As I write this article, I’m reminded of the old saying, “your health is everything.” In this case people normally mean physical health is everything, because without it, you have nothing.
It doesn’t matter how good your retirement plan was, or how many years you made sacrifices to position yourself comfortably for retirement.
If you make it to retirement and didn’t protect your health, or an unforeseen health issue arises, in the most extreme cases your plan may be worthless.
This happened to my step-mother, cancer took what was supposed to be one of the happiest times of her life, retirement.
Unfortunately, in many cases of extreme illness, hereditary and environmental factors can be much more powerful than healthy lifestyle.
I’m again reminded of the value of good health because, as I write this, I’m in quarantine recovering from a mild case of COVID-19.
In the end, you can’t worry about every little thing that could go wrong. But you can take better care of yourself with a few smart lifestyle choices.
These positive choices could mean the difference of not just years, but quality of life in retirement.
Exercising As We Age
I’m always amazed that magazines are still in print when I walk in a grocery or convenience store. After I come to terms with that amazement, I normally glance at the covers.
I’m equally amazed that health-related magazines just have the latest generations of good-looking people with rock hard abs.
Every now and then there’s an older person on the cover. But they’re normally on there because they’re good-looking and still have rock hard abs.
At the other end of the spectrum is the retirement population, generally senior citizens.
In recent years, exercise programs for seniors, such as Silver Sneakers, have become more popular. This is in part because there’s even the potential of a free gym membership buried in some insurance coverage.
But, for those that fall somewhere in the middle, where are the health magazines and programs for you?
This demographic represents a broad age range that’s no longer looking for extreme athletic prowess. But is still too young to worry about getting out of a chair.
So how should you exercise when you’re no longer looking for peak performance, or can still stand up unaided? In my case, workouts have shifted from a performance focus, to rehabilitation and longevity.
My nutritional intake has always been better than most. I’m lucky to be married to a doctor of clinical nutrition, thanks Dietitian Doc.
If you’re not so lucky, remember, “garbage in, garbage out.”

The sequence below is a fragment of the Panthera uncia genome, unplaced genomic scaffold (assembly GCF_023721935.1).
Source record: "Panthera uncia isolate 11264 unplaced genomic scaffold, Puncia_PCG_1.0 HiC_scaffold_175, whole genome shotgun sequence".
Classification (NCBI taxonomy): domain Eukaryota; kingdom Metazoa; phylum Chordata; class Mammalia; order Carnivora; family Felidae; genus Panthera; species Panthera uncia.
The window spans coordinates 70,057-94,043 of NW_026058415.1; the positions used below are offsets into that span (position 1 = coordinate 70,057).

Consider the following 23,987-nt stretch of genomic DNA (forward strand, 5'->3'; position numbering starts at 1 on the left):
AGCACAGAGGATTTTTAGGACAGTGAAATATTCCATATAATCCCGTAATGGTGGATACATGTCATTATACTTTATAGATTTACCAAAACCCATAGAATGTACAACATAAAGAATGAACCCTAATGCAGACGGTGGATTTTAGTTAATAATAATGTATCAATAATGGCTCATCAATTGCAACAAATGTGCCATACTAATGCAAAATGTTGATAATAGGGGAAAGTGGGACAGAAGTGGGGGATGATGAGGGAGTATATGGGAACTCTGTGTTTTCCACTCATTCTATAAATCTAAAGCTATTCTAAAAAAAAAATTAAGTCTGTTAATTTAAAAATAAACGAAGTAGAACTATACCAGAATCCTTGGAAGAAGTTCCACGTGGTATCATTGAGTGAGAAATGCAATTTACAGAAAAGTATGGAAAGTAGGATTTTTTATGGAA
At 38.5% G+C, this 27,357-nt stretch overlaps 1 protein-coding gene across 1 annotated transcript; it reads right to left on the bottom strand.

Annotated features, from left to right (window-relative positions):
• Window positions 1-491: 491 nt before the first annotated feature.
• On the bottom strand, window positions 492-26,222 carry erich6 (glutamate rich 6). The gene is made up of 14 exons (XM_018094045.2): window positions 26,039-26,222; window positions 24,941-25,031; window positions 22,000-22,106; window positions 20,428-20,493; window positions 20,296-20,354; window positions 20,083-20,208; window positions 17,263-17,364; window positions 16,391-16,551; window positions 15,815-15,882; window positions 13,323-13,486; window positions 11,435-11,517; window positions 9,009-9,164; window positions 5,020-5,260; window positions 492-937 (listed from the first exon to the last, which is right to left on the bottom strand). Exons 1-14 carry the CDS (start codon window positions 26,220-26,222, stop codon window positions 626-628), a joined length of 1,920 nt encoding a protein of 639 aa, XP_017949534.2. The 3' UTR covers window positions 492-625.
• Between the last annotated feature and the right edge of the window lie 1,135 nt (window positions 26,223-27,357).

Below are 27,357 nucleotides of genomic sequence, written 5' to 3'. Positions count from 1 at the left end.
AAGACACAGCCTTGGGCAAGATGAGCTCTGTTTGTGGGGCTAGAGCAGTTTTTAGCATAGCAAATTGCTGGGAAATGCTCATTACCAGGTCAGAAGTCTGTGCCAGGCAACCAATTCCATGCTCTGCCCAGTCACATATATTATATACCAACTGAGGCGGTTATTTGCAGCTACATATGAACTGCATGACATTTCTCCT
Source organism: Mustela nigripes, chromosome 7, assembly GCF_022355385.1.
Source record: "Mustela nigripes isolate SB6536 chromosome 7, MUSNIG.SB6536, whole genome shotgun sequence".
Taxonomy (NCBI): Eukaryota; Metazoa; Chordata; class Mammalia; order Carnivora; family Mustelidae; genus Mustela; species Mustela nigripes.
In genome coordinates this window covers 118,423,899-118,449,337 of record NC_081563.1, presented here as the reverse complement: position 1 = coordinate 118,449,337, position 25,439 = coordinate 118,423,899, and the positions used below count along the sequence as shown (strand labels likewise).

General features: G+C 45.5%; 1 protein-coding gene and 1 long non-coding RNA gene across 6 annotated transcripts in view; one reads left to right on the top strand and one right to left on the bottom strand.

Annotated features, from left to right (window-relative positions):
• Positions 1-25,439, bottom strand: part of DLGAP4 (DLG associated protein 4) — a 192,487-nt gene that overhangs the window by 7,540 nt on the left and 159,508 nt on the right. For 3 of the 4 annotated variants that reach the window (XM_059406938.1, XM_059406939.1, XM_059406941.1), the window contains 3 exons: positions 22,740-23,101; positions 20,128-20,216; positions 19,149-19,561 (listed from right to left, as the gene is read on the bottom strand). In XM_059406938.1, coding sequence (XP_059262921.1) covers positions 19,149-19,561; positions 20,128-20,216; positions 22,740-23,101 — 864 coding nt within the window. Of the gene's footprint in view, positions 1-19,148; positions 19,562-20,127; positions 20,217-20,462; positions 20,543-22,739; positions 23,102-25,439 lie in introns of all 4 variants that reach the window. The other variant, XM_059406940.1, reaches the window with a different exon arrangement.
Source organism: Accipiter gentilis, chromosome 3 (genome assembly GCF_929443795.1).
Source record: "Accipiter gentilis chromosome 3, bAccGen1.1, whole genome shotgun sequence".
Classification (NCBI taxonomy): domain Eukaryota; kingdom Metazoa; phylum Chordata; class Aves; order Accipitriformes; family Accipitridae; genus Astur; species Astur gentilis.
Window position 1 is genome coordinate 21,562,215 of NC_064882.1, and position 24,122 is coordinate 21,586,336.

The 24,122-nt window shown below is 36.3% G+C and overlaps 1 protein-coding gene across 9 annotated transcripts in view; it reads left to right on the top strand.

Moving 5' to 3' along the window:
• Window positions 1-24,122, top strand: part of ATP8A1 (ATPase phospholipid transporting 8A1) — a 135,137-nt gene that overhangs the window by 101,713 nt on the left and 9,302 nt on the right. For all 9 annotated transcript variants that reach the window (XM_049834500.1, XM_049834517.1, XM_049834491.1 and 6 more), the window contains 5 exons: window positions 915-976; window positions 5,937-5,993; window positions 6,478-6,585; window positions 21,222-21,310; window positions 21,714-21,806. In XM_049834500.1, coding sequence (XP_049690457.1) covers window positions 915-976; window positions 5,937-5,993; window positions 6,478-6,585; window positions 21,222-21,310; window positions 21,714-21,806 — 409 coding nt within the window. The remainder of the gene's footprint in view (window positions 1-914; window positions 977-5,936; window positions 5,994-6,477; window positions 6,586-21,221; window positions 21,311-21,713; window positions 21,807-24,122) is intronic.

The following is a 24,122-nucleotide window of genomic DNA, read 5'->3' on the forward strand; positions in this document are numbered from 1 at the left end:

Aging is Complex
It’s actually much more complex than that as we age because the garbage doesn’t necessarily come out. It stays in our bodies as fat, hardens arteries, and can cause other health issues if we’re not careful.
Too much extra weight and build-up can cause numerous health problems for blood flow, sugar levels, joints, etc. So nutrition is a key aspect of physical health as we age.
And then there’s sleep and stress. If your body can’t recharge and if it’s always in a strained state, you might find you don’t feel your best. Sleep deficiencies often come with age, as does stress in our daily lives.
If you’re in the broad age range mentioned earlier, you’re probably nodding in agreement at this point. But what can you do about it?
Get Started Today
Well, lace up your old sneakers, grab an apple, and prepare to run, wait, prepare to walk at your best pace towards a healthier future. Luckily, you’ve just begun your journey to better physical health by taking time to read this short blog.
Now make a little more time in your day to learn the basics about exercise, diet, sleep, and stress. Most importantly carve out a little more time for exercise and stress management.
But wait, I know you’re already stressed out about not having any time. So this blog didn’t mean to imply that you need to add extra events to your already busy day.
When you wake up try to have a little less caffeine and a little better breakfast that limits processed, high fat, and sugary foods.
During your morning commute try to do some deep breathing exercises. When you get to work, park a little further away and take the stairs instead of an elevator or escalator.
Keep exercise bands at your desk and do a quick set and short stroll around the office hourly, or when you have a break. If you have the option, use a sit/stand desk that allows you to alternate working positions.
At lunch choose vegetables, lean meats, lower fat options, and limit caffeine intake.
While we’re on caffeine, it can stay in your system for up to eight hours. So try to end your caffeine intake eight to ten hours before bedtime.
If you have time to exercise, do it consistently and don’t find excuses to skip sessions. If not, when you get home try to do something physical.
Anything remotely physical is better than trading an office chair and computer screen for a recliner and a smart phone or TV screen.
At bedtime do a few minutes of deep breathing exercises and limit TV, pad, or smart phone screen time to allow your body to adjust. If you have no idea how to deep breathe there’s a free app called Breathe2Relax available for your smart devices.
You might have a preconceived notion about the utility of breathing techniques? What if I told you that a lot of America’s elite special operators use these techniques on a routine and as needed basis. Would that help ease your concerns?
In the end, take the first step to healthier habits if you haven’t already. Then, consistently look at your lifestyle and try to implement healthy routines into your daily life.